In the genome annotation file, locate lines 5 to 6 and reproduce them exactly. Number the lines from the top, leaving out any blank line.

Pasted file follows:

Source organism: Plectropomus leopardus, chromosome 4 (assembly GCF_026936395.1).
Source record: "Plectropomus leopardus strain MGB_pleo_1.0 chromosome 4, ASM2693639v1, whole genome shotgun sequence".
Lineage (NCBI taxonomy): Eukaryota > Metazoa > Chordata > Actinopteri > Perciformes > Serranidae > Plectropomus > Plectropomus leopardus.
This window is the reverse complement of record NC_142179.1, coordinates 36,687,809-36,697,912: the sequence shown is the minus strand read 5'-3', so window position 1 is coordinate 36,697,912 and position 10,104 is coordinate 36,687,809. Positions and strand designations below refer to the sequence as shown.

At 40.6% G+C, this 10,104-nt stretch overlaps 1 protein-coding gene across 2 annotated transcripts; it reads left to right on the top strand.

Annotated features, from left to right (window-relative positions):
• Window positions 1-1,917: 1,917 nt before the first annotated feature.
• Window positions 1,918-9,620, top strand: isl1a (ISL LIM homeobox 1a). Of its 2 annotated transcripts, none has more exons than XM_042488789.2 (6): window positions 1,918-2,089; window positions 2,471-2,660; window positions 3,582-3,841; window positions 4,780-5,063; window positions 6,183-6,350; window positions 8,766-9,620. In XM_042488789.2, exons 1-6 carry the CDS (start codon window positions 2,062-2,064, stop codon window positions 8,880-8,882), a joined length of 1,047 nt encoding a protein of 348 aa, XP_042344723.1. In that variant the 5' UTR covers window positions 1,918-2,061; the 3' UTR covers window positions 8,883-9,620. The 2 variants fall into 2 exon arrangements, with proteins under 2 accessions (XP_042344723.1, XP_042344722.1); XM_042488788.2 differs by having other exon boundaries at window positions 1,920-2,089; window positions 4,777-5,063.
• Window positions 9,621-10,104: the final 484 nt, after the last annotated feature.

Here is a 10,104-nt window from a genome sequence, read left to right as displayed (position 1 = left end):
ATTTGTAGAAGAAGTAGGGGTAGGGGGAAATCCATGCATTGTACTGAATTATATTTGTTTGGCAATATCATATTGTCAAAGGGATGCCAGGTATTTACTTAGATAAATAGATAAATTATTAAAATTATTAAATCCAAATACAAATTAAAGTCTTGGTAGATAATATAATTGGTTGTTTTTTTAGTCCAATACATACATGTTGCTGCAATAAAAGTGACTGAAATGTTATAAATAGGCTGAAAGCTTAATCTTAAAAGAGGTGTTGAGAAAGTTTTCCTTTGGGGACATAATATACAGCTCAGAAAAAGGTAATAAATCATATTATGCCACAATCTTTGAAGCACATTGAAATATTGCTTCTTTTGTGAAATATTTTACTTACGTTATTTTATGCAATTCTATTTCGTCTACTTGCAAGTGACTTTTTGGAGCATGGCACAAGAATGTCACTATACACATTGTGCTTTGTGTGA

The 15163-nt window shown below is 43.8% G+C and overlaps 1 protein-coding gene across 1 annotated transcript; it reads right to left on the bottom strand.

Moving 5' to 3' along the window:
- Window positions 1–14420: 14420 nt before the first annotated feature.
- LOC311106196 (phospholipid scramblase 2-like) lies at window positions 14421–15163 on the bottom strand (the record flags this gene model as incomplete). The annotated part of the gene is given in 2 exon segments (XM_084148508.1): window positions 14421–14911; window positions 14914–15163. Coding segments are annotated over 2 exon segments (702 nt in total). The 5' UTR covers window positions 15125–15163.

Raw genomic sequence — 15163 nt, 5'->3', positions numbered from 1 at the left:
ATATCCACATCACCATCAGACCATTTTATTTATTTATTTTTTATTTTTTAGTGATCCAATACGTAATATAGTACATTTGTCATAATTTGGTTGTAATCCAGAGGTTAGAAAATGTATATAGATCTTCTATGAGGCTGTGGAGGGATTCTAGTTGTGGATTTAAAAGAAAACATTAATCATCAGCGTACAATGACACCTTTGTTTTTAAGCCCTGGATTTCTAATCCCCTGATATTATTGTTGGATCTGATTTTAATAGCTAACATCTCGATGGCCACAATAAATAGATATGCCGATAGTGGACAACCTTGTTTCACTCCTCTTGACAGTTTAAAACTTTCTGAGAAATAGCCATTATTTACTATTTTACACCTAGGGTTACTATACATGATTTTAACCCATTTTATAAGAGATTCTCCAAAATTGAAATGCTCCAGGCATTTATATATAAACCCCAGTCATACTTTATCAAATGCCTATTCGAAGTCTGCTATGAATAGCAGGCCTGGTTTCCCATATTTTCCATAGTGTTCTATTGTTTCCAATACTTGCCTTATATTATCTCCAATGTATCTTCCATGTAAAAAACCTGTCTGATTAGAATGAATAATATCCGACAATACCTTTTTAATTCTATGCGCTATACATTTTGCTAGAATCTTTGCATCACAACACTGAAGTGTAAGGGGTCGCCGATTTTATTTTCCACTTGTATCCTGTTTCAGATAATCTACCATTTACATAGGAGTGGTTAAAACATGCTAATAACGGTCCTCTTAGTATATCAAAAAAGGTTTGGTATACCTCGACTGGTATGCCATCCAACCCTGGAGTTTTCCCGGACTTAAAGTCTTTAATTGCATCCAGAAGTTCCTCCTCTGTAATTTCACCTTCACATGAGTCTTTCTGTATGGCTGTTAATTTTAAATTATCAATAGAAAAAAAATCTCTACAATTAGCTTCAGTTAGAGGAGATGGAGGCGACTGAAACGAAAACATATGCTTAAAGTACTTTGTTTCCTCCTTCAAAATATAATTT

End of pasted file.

At 40.6% G+C, this 10,104-nt stretch overlaps 1 protein-coding gene across 2 annotated transcripts; it reads left to right on the top strand.

Annotated features, from left to right (window-relative positions):